My wife and I recently spent a few days quietly strolling with Dr. Barry Callen. We relished this intimate walk with Barry, a longtime peer and fellow sojourner. Our casual journey took us back to Craig Beach, OH, and from there to western PA, central KY, Chicago, and his years in Anderson, IN.
Now retired as Anderson University Professor Emeritus, Dr. Callen served numerous educational posts within the Church of God, including distinguished service teaching and administering at the Anderson School of Theology (ASOT). He now serves part-time as Special Assistant to the General Director of Church of God Ministries--charged by the General Assembly to handle the interim affairs of the Assembly between its annual sessions.
We slowly read our way along Pilgrim Callen’s pathway. Sometimes we stopped to reminisce and contemplate on how we remembered things. Eventually, I finished reading aloud to my appreciative spouse this newest AU Press biography. Neither of us ever studied under Dr. Callen. We traveled in quite different circles within the church, yet our adult working years paralleled like two railroad tracks.
When Barry first launched, I had my own personal reservations, although he was both likable and competent as a scholar. Since that time, I have read many of his works and my library holds many of his volumes, which I value. I relish his work and recognize a kindred spirit.
Dr. Callen brought scholarly wealth to our body of church literature. Aided by his latest volume, we strolled the path with him, and contemplated thoughtfully about own journey. Before reaching the last page, we felt the satisfaction that comes with knowing and understanding this Pilgrim’s Progress in a more intimate and personal way than ever before.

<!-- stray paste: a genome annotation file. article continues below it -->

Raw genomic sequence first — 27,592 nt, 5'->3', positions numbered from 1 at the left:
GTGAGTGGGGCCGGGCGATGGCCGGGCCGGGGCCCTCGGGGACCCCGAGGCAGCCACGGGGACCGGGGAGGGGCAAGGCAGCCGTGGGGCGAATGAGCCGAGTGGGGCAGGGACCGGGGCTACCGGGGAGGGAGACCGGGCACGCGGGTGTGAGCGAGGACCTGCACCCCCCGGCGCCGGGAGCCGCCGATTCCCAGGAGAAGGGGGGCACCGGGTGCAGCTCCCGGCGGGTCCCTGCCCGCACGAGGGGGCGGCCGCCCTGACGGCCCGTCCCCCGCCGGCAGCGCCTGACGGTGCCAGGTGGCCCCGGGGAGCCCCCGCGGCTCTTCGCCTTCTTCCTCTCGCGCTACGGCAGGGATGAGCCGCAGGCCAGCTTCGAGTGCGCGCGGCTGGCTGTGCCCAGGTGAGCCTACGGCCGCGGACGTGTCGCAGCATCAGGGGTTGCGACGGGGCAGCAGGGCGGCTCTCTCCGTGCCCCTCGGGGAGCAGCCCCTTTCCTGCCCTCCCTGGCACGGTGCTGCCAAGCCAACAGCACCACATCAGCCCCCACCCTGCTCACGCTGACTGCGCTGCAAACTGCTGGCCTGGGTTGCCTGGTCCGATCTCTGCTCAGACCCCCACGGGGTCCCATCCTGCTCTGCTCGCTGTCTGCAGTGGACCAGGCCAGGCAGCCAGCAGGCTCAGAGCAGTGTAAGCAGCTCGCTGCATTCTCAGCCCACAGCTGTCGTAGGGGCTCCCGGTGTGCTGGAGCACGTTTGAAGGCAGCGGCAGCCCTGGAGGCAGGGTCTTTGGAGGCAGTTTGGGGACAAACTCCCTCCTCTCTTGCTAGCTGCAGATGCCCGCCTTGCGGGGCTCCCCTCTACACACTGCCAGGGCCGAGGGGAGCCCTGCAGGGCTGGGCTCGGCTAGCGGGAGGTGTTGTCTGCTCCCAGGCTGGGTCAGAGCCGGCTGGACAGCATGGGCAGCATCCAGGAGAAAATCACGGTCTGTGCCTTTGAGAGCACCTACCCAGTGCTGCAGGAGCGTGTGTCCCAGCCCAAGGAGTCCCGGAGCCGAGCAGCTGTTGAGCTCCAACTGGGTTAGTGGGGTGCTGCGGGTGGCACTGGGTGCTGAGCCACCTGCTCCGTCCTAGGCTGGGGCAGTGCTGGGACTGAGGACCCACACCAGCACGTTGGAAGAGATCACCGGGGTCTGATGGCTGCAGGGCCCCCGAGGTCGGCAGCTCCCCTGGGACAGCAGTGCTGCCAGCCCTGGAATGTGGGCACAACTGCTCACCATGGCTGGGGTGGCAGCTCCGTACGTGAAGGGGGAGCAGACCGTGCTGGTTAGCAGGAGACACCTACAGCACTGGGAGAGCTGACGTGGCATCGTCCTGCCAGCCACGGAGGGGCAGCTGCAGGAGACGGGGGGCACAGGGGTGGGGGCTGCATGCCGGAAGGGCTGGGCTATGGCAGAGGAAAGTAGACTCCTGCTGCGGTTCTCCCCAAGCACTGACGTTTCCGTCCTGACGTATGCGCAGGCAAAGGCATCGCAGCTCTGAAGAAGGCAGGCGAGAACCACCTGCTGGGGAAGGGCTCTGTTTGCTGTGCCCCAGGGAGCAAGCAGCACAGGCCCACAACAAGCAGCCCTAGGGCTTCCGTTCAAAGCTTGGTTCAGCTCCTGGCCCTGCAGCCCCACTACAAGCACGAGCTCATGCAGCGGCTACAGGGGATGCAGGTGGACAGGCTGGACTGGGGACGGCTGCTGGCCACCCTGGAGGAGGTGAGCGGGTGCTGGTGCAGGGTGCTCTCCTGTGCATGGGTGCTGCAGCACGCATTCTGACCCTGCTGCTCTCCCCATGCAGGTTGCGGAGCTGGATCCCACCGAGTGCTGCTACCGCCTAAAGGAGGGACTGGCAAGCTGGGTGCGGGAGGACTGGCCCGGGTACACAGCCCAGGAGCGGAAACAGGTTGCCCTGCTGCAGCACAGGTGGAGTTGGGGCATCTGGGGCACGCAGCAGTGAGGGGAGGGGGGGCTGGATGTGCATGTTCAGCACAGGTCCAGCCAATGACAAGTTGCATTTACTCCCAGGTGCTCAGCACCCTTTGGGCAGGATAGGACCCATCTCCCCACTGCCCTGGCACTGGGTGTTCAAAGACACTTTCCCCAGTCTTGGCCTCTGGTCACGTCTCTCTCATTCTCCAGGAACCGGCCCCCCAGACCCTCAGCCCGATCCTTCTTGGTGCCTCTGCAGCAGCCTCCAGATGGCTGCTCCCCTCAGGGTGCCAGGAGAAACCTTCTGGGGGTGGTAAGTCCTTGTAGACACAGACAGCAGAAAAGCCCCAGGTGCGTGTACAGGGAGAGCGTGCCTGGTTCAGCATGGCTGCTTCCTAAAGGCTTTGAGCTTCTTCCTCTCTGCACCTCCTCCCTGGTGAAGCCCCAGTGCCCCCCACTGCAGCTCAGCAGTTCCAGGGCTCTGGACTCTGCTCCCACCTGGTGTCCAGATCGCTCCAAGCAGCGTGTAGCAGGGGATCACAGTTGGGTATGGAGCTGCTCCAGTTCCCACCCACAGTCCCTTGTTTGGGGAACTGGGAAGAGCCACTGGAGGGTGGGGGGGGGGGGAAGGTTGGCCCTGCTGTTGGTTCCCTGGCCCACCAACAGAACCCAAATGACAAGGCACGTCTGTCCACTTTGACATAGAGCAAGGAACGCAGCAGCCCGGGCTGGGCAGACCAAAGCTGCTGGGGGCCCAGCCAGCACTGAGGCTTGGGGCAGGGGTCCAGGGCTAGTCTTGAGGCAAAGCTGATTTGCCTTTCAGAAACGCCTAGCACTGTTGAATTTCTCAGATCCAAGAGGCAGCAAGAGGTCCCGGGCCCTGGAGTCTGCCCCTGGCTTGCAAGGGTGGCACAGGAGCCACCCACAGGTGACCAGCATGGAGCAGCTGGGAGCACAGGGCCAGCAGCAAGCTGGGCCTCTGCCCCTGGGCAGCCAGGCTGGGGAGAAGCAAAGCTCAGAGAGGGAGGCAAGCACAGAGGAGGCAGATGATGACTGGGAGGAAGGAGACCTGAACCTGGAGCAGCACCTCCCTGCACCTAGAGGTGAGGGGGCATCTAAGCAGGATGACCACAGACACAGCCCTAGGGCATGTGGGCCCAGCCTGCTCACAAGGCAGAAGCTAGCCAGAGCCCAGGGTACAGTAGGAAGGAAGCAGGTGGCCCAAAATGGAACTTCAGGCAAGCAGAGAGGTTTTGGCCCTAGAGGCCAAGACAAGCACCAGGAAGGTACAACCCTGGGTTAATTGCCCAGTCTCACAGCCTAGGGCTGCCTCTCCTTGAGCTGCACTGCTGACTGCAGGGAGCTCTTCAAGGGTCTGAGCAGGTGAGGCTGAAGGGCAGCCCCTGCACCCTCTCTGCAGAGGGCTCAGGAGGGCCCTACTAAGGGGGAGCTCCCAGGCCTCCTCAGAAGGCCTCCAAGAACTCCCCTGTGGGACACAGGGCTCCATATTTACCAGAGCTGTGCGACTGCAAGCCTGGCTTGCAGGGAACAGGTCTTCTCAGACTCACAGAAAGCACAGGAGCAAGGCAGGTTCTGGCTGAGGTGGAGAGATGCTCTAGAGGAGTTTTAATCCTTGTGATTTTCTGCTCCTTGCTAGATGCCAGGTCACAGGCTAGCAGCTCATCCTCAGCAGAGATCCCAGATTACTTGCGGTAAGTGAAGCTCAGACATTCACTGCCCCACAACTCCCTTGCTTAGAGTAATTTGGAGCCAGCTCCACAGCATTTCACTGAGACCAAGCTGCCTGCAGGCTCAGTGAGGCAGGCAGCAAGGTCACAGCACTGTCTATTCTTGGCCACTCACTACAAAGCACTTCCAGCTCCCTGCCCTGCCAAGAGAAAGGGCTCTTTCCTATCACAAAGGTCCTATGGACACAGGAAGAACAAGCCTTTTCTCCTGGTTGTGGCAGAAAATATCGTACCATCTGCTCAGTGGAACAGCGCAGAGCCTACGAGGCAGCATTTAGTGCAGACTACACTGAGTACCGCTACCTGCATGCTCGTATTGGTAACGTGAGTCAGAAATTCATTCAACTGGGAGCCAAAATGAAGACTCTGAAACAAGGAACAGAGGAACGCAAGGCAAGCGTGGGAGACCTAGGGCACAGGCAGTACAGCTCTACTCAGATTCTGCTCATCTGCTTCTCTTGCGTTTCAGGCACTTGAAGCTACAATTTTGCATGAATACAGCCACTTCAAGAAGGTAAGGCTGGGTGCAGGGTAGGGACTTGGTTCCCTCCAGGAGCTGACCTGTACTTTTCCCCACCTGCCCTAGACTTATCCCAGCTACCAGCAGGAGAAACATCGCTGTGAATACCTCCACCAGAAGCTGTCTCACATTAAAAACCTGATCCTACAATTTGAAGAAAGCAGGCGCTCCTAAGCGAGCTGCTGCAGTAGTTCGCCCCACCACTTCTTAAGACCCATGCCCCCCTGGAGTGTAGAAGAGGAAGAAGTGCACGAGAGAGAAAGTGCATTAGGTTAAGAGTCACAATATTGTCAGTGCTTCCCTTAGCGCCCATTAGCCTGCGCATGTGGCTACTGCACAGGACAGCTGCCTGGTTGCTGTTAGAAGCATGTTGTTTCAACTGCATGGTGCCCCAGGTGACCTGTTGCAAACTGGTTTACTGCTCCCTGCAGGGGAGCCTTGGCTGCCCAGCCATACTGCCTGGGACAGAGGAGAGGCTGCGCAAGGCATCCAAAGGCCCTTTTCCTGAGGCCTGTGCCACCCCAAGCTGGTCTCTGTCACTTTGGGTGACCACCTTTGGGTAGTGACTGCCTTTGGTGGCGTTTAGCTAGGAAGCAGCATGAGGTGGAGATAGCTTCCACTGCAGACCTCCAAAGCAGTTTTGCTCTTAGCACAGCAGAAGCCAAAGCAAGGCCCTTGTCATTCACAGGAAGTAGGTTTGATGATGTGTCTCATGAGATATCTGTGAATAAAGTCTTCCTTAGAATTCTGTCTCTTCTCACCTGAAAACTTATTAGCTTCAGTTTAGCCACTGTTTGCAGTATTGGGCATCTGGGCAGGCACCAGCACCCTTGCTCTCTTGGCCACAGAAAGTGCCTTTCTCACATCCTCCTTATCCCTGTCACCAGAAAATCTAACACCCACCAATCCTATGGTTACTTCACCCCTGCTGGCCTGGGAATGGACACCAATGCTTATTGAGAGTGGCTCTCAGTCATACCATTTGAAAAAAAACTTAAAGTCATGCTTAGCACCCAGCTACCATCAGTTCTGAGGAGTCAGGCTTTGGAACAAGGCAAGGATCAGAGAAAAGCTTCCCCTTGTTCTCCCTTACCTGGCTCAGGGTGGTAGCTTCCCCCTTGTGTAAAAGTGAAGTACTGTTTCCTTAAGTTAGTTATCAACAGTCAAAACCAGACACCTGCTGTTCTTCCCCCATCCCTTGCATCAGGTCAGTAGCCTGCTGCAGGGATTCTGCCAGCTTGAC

It is an autobiography worth reading. It is scholarly in detail, and it is filled with a biblical understanding of life in the church, even if repetitious for some. At times, I found a sense of humor I did not realize he enjoyed. I discovered his deep feeling with-and-for people. He offers some great quotes and tells some great stories, (cf. “Never Have Your Dog Stuffed” p14). Best of all, he loves God and the Church of God with unmatched passion.
Barry. Callen has become the most prolific author in Church of God publishing history. One day, I believe he might very well be credited by scholars--perhaps the church--with providing us “the guiding light” that ultimately confirmed our century-old quest for holiness and unity and helped us regain our equilibrium as a body deeply rooted in Evangelical and Wesleyan church history.
Without doubt, D. S. Warner remains our Patron Saint. Warner’s preaching and “preaching pen” (“The Gospel Trumpet”) launched us as a reformation of the Church of God. He became the “flower” attracting differing theological species of “Bee’s” that currently hive together under the Church of God umbrella.
When Warner stepped outside of denominationalism, he was ahead of his time. However, like The Pope, Warner was not infallible. Some of his “Revelation” theology left us trying to find our way out of the come-outism of writers like F. G. Smith, Lillie McCutcheon, Richard Bradley, and Lowell Stultz.
The main body of the church has moved on, growing its roots deeply into sound historical soil, led by scholars such as O. F. Linn, Adam Miller, Marie Strong, Boyce Blackwelder, Leslie Ratzlaff, Barry Callen and others. Nonetheless, misunderstanding contributes today to a lack of identity and purpose as a Reformation Movement of the Church of God. Barry has spent his academic life helping heal that breach.
Much healing is still needed. The Church needs a wholesome understanding of the biblical message of the biblical Apocalypse of John. While Callen’s volume is a personal journey and not a biblical theology, it is a noteworthy read: A Pilgrim’s Progress, The Autobiography of Barry L. Callen. AU Press, 2008, Anderson, IN (available at Reformation Publishers). I recommend it as worth your time and effort.